I have become completely enamored of screen printing ever since I took the basic class at TechShop San Jose.

I've gotten pretty good at printing single color projects, but I thought I would challenge myself and learn to not only print on paper (which is slightly different than fabric) but also learn to use registration marks to print in multiple colors.

Since the silk screen stations at TechShop are set up for 4 colors, I decided to print a 4 color poster.

You will need:
4 Screens
4 Vinyl cut outs (1 of each color you want to print)
A squeegee
An ink spatula
4 colors of ink
Registration tabs
Blue painter's tape
A wooden or cardboard spacer (will explain further in a future step)

Step 1:

First step may or may not already be done for you.

TechShops come with a standard 4 screen printing station, which are usually set up for printing shirts rather than posters, so you may need to make a new printing platform.

I ordered a bracket that fits on our screening station and simply attached it to a scrap piece of plywood that is bigger than my paper.
I really love the print...it's just so cool
<p>An easy way to line things up rather than using your image alone to register the screens is to hit &quot;print trim marks&quot; and set the thickness to the heaviest line it can print the trim mark in your vector program's print settings and then go through each screen, lining them up with a print onto a sheet of paper larger than your poster. Once that's printed, you can either tape it in place, hit it with crystal clear and let it dry on the platen, then use the printed trim marks on the sheet to register the edge of each poster ( since the trim marks should match your poster's edges. ) or, if you don't have crystal clear, you can use a straight edge to draw a line through each set of trim marks onto the platen and then put some blue tape along those lines to line up each poster on. Once you're satisfied with the registration, you can tape off the marks in the screen and just go nuts. Since it's on a 4-head and you've got your platen marked, you can just go through every colour on each poster at once and not worry about having to move things around.</p>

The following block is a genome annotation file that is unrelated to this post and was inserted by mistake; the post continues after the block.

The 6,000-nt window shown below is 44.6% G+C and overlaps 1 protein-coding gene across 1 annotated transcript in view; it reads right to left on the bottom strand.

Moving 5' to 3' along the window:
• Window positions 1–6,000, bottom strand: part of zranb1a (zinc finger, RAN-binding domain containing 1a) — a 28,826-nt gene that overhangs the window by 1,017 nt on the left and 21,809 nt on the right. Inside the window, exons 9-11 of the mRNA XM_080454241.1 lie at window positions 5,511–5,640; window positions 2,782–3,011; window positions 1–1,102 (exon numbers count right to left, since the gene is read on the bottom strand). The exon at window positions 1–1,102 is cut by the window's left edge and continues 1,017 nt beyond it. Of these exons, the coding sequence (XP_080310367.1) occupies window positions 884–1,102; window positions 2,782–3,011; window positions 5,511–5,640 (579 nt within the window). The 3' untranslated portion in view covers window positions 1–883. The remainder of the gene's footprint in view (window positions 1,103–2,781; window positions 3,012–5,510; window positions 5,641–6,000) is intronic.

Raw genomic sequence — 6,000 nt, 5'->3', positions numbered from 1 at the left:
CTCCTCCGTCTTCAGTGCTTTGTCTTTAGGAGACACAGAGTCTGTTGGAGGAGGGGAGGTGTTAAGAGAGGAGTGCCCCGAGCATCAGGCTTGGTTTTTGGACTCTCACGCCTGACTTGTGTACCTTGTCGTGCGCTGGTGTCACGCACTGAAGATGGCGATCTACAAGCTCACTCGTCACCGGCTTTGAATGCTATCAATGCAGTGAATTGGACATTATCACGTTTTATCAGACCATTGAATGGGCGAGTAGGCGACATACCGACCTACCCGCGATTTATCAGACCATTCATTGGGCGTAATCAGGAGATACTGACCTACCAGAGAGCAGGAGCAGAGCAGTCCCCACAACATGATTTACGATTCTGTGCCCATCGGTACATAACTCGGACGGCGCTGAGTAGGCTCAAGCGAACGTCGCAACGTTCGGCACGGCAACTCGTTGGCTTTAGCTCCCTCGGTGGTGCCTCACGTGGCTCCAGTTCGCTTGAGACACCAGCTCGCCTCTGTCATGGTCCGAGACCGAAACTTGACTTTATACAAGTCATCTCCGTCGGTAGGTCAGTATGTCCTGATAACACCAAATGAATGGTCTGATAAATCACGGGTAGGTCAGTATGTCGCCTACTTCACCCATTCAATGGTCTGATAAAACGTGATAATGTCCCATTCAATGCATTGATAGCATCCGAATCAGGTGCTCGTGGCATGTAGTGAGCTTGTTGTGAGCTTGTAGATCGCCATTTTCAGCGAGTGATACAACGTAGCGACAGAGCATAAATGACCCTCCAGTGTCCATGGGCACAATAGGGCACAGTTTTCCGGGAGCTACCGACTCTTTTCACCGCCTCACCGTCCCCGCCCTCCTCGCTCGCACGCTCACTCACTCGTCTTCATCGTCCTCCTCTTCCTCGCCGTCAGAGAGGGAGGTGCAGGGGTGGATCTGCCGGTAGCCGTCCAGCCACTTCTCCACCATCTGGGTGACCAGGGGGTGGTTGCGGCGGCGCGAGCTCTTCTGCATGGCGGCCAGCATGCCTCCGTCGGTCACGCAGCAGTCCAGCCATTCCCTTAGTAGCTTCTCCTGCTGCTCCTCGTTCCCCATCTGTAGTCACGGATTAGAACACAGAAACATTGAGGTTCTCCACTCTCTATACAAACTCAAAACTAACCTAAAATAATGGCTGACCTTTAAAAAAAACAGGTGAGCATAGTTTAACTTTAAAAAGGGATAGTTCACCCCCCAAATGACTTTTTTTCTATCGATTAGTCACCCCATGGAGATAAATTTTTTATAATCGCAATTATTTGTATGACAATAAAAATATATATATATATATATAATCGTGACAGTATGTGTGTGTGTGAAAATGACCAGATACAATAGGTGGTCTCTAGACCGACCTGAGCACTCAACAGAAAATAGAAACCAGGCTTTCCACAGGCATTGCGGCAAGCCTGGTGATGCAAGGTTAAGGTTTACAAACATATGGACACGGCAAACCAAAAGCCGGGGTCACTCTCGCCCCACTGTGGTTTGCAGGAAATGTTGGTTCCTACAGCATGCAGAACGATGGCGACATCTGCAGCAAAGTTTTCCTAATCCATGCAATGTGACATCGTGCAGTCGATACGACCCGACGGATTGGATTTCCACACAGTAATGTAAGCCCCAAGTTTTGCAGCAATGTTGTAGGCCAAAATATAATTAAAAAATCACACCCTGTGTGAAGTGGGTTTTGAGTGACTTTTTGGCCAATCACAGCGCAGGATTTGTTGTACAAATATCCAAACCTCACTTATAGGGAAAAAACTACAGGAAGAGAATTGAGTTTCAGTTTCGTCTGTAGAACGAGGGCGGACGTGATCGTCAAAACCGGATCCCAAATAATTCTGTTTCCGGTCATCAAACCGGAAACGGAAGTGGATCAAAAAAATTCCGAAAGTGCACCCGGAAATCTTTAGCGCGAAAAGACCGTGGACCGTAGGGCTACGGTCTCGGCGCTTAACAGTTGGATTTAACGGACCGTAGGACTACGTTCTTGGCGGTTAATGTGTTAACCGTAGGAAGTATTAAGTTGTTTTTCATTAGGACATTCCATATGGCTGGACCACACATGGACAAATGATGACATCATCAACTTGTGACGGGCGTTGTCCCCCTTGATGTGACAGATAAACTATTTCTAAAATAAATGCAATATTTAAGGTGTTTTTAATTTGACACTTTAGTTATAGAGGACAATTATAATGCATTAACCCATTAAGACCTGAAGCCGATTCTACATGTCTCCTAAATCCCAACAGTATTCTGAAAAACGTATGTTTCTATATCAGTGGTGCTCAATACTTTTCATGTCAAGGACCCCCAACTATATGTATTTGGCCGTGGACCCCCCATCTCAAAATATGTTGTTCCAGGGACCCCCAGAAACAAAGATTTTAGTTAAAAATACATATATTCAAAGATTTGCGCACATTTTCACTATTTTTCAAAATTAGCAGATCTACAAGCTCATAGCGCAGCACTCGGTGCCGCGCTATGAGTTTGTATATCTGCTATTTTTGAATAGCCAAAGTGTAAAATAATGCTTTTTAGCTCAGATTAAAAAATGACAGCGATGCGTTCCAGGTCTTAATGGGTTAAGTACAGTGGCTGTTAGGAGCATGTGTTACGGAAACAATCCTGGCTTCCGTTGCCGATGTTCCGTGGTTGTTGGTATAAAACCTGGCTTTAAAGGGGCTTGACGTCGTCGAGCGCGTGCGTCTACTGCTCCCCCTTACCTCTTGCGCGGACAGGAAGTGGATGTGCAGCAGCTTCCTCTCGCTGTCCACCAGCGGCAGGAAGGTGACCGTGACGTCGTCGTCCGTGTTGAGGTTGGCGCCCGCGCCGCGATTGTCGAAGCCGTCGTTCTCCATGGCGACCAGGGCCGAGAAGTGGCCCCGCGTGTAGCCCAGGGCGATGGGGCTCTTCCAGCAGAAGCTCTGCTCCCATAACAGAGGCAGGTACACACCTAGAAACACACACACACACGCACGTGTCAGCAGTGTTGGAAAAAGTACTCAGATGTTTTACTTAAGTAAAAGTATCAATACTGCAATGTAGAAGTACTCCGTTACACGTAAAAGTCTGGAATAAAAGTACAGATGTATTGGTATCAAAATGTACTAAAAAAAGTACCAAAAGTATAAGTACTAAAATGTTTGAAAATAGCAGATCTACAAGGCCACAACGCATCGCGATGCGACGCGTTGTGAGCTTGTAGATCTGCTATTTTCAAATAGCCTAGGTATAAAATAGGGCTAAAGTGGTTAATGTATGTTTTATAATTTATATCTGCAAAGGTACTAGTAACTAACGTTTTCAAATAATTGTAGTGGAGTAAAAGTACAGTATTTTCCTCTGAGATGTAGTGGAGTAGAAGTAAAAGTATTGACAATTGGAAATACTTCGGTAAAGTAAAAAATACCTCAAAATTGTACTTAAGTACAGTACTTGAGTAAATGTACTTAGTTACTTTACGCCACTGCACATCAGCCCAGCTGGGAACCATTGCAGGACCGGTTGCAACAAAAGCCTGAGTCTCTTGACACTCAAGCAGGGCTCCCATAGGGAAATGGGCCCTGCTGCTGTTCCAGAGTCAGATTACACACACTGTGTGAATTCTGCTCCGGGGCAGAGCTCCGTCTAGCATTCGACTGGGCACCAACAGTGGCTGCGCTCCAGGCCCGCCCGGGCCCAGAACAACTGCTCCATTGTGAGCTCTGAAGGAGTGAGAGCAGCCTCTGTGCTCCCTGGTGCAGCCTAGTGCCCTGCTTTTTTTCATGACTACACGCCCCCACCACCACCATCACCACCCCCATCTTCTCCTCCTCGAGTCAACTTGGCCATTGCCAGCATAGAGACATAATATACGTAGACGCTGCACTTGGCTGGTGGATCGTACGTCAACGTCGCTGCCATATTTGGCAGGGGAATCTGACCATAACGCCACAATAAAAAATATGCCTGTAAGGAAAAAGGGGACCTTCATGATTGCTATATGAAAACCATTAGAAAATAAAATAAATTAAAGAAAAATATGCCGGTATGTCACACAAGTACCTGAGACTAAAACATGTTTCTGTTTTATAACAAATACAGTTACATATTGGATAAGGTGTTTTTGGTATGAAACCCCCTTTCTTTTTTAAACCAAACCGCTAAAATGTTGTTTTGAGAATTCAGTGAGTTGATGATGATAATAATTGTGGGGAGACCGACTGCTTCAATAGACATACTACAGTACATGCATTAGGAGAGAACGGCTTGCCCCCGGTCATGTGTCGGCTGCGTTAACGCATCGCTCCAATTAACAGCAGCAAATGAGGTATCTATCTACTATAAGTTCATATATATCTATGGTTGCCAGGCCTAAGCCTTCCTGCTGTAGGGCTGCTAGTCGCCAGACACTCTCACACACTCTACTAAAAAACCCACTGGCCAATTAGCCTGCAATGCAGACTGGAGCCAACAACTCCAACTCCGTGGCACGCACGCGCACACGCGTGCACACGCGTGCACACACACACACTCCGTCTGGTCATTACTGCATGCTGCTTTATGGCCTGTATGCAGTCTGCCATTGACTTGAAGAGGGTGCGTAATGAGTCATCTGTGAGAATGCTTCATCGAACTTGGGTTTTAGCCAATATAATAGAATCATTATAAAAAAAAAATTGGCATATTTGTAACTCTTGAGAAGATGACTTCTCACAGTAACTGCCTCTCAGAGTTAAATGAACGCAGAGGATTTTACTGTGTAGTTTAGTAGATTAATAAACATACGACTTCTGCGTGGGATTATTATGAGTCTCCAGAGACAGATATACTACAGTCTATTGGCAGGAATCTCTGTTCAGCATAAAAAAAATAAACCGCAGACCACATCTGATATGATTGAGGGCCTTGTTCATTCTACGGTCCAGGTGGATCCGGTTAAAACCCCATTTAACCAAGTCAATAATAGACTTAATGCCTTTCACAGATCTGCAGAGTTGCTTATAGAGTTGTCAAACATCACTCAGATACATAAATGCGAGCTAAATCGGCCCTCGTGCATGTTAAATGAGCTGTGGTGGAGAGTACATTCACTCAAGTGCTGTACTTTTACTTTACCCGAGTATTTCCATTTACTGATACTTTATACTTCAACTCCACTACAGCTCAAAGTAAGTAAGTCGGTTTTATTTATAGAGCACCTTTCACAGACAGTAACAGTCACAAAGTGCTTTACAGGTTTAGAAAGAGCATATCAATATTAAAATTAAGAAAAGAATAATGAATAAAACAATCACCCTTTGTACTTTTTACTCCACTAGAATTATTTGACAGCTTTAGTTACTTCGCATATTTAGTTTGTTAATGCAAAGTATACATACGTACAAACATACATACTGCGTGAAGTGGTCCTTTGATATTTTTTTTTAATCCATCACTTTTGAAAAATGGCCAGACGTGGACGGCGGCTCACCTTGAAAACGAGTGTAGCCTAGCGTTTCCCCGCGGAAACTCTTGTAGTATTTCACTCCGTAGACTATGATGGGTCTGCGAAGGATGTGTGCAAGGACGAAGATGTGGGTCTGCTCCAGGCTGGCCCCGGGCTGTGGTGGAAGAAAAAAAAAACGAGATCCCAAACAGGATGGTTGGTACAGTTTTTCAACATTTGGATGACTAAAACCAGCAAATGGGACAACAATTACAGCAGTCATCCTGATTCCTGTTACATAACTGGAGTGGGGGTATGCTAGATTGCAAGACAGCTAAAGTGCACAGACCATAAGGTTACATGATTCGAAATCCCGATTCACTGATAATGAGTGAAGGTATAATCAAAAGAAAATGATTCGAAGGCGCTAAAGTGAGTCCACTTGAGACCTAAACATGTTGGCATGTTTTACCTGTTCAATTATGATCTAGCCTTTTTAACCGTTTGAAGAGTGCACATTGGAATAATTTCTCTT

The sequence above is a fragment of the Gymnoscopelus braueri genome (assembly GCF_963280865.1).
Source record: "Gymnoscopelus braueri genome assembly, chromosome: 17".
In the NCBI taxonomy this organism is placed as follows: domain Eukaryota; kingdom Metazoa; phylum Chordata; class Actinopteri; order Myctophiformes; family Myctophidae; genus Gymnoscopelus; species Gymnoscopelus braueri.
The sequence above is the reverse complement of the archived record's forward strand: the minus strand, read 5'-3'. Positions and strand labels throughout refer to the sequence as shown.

I loved the italian portrait, thanks for sharing
Excellent work! A tip to make it a little easier next time: create registration marks in the blank margins of your digital art (just draw or type a simple cross or plus sign) that you allow to output on each color separation (the separate outputs you show for each color in Step 2). How you then use those: get your first screen lined up, and print a few extra of that first screen with the reg marks showing, then tape off the reg marks and print your intended quantity. Then use some of those extras (retaining a few for each color you're printing) to set up the next color screen. As you test print the second color onto the extras of the first color, you'll be overprinting the reg marks in the second color onto the reg marks from the first color. Once they lineup &quot;perfectly&quot;, tape off the second color's reg marks &amp; do your full run. Repeat for each color. For a video tutorial on how to add reg marks in Photoshop, see http://www.youtube.com/watch?v=tAvaeMDjnjU
This is sweet! I just took the vinyl cutting class at Tech Shop SF and wanted to make my own posters! Thanks for the inspiration.

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